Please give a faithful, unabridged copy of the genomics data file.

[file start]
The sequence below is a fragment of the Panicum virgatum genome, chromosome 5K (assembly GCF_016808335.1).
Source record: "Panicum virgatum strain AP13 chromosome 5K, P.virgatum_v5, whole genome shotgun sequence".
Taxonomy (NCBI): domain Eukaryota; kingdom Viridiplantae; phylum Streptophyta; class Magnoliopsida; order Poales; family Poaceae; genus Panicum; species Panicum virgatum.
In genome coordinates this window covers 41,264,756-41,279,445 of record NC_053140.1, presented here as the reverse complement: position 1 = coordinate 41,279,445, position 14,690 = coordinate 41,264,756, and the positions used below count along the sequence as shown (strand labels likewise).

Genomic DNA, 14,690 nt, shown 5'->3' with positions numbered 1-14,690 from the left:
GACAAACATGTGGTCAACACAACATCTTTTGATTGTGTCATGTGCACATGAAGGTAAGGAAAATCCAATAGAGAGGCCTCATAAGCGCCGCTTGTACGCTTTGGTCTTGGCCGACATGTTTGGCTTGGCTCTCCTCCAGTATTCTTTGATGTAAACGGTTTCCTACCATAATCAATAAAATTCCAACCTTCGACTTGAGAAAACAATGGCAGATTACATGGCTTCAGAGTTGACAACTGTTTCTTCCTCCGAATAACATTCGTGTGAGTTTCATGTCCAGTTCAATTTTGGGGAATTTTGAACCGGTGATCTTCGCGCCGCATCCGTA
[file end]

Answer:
The sequence below is a fragment of the Panicum virgatum genome, chromosome 5K (assembly GCF_016808335.1).
Source record: "Panicum virgatum strain AP13 chromosome 5K, P.virgatum_v5, whole genome shotgun sequence".
Taxonomy (NCBI): domain Eukaryota; kingdom Viridiplantae; phylum Streptophyta; class Magnoliopsida; order Poales; family Poaceae; genus Panicum; species Panicum virgatum.
In genome coordinates this window covers 41,264,756-41,279,445 of record NC_053140.1, presented here as the reverse complement: position 1 = coordinate 41,279,445, position 14,690 = coordinate 41,264,756, and the positions used below count along the sequence as shown (strand labels likewise).

Genomic DNA, 14,690 nt, shown 5'->3' with positions numbered 1-14,690 from the left:
GACAAACATGTGGTCAACACAACATCTTTTGATTGTGTCATGTGCACATGAAGGTAAGGAAAATCCAATAGAGAGGCCTCATAAGCGCCGCTTGTACGCTTTGGTCTTGGCCGACATGTTTGGCTTGGCTCTCCTCCAGTATTCTTTGATGTAAACGGTTTCCTACCATAATCAATAAAATTCCAACCTTCGACTTGAGAAAACAATGGCAGATTACATGGCTTCAGAGTTGACAACTGTTTCTTCCTCCGAATAACATTCGTGTGAGTTTCATGTCCAGTTCAATTTTGGGGAATTTTGAACCGGTGATCTTCGCGCCGCATCCGTA